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There's currently a debate in Jefferson City about whether to use Medicaid funds to pay for programs to prevent smoking. The irony is that Missouri has already received more than a billion dollars for smoking prevention but has managed to find other uses for the money. The funds, which came from the settlement of a lawsuit against big tobacco companies, have mostly been spent for purposes wholly unrelated to smoking.
A further irony is that Missouri is now heavily dependent on the financial viability of the companies it sued. The state budget includes more than $250 million per year in cigarette taxes and tobacco settlement funds. Do politicians really want to eliminate the source of this bonanza? My guess is that a lot of folks in the Missouri Department of Revenue are quietly cheering for the tobacco companies when multi-billion dollar lawsuits are filed against them in Madison County and elsewhere. Imagine the devastating impact on state revenue if some of these plaintiffs actually prevailed and succeeded in bankrupting some of the major producers of cigarettes.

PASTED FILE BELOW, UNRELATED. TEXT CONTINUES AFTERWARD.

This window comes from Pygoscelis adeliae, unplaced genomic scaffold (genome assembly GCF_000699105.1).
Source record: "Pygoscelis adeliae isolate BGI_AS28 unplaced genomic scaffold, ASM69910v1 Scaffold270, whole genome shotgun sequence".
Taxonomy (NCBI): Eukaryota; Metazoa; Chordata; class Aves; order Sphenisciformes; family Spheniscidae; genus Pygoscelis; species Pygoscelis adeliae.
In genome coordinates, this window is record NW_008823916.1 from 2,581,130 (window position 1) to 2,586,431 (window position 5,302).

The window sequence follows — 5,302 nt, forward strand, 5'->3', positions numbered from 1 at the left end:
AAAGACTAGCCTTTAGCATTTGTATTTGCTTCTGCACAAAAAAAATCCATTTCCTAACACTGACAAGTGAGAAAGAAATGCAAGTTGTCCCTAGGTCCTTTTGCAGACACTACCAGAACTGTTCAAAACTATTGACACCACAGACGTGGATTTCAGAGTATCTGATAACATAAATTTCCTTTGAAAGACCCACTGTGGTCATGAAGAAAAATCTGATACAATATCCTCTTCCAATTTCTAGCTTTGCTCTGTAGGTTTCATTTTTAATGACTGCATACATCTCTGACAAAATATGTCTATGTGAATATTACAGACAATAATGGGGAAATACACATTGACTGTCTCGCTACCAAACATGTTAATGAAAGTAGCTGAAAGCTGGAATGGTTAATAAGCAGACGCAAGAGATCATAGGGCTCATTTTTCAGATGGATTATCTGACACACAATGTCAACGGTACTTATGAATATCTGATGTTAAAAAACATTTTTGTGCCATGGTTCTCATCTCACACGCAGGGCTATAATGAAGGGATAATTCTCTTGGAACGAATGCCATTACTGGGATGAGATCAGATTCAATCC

Because Missouri has a financial interest in keeping tobacco companies in business; and because state officials seem disinclined to spend tobacco money on preventing smoking, public health officials need to look elsewhere to get people to stop smoking or not to start in the first place.
Perhaps the President of the United States should lead by example. If President Obama publicly quit smoking, he would be even more effective than the proposed Medicaid programs.
(The opinions expressed are not necessarily those of St. Louis Public Radio.)
Tom Schlafly is an attorney in St. Louis.